Pakistani authorities have stepped up security to quell the prospect of protest marches against Prime Minister Nawaz Sharif's government.
Security forces on Wednesday placed shipping containers across roads to try and halt protesters and suspended mobile phone services in some areas.
The move comes as opposition leader Imran Khan and religious scholar Dr Tahir ul Qadri both planned to go ahead with protest marches in Islamabad on Pakistan's Independence Day on Thursday.
Khan said last year's elections were rigged and that Sharif has been elected on a "fake mandate".
Qadri, a Pakistani Muslim leader who's also a Canadian national, has previously asserted that he wanted to bring about a revolution, as the present system has "failed to deliver justice".
The mass demonstration is scheduled from the eastern city of Lahore to the capital Islamabad.
Al Jazeera's Asad Hashim in Islamabad said there was an apparent attempt by Lahore High Court to block the planned protests.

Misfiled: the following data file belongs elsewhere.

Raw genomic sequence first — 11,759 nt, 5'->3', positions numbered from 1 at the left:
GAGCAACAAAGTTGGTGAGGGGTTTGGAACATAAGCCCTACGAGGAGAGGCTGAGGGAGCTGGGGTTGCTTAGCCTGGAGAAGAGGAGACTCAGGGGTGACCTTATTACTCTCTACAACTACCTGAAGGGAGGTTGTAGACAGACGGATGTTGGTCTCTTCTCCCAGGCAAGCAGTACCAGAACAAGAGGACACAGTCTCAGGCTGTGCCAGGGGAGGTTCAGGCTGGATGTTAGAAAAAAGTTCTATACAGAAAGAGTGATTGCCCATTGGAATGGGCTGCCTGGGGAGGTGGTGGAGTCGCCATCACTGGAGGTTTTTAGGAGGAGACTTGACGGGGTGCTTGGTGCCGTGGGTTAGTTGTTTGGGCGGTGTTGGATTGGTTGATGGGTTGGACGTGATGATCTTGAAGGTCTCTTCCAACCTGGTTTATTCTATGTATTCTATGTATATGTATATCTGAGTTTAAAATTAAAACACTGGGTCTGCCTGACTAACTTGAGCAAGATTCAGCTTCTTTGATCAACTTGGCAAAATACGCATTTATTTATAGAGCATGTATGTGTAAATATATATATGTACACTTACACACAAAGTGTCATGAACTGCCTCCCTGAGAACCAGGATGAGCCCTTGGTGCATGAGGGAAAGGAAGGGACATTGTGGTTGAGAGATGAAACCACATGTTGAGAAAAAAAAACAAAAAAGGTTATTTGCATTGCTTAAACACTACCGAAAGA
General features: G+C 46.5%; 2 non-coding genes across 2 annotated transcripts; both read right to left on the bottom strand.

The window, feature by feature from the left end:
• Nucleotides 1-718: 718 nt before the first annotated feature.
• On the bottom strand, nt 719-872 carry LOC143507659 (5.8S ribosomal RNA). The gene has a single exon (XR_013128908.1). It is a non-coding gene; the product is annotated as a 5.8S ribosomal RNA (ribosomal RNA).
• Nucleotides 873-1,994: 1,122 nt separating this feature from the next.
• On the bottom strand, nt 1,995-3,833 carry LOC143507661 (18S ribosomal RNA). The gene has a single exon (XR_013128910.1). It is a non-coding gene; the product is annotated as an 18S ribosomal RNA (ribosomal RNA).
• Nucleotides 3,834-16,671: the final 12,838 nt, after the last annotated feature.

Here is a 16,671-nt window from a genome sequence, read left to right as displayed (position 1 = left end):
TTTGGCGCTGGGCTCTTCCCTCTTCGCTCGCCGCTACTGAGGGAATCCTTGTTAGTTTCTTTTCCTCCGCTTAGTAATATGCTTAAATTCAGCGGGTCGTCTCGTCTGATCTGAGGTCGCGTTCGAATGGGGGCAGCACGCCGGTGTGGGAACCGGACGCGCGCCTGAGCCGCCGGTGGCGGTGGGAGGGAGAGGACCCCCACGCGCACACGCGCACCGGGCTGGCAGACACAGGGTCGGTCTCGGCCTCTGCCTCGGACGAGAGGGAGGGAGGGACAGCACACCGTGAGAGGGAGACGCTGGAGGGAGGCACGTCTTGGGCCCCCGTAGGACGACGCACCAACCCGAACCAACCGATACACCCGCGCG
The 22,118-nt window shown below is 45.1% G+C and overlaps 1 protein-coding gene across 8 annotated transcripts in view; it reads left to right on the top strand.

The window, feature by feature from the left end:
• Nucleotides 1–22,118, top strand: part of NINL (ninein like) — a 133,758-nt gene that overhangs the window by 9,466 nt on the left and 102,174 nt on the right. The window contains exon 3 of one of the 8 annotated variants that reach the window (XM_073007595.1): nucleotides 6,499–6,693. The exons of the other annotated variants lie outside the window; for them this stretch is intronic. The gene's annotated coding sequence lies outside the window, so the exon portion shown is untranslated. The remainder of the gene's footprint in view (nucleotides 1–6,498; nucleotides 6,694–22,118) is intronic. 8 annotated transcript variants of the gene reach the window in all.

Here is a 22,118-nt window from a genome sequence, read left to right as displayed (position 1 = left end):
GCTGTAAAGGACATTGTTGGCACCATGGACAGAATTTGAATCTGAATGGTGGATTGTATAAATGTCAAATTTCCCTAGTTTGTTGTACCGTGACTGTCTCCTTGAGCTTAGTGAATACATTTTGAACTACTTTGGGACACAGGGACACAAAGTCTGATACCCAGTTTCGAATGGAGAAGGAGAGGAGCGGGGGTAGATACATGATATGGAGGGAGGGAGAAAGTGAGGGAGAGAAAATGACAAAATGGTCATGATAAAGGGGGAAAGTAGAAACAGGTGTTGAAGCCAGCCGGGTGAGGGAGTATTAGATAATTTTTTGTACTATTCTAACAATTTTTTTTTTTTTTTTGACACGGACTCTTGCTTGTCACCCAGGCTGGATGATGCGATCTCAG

As of Tuesday, Pakistani authorities summoned 6,000 police to Islamabad from outside the capital as well as 3,000 border guards and had blocked some roads leading into the city.
Sharif said in a televised address on Tuesday that he would commission a Supreme Court committee to look into allegations of vote-rigging in the 2013 general election.
In his address Sharif warned that "no-one will be allowed to create anarchy and play with the constitution".
"I respect the right to protest within the limits of the law, but no one will be allowed to destabilise the country," Sharif said.
His proposal was seen as an olive branch for the opposition, but Khan dismissed the offer, saying he could not trust any commission as long as Sharif remained in power.
"Whatever happens, we will march on August 14. If you stop us, you will be digging your own grave," he said, referring to Sharif.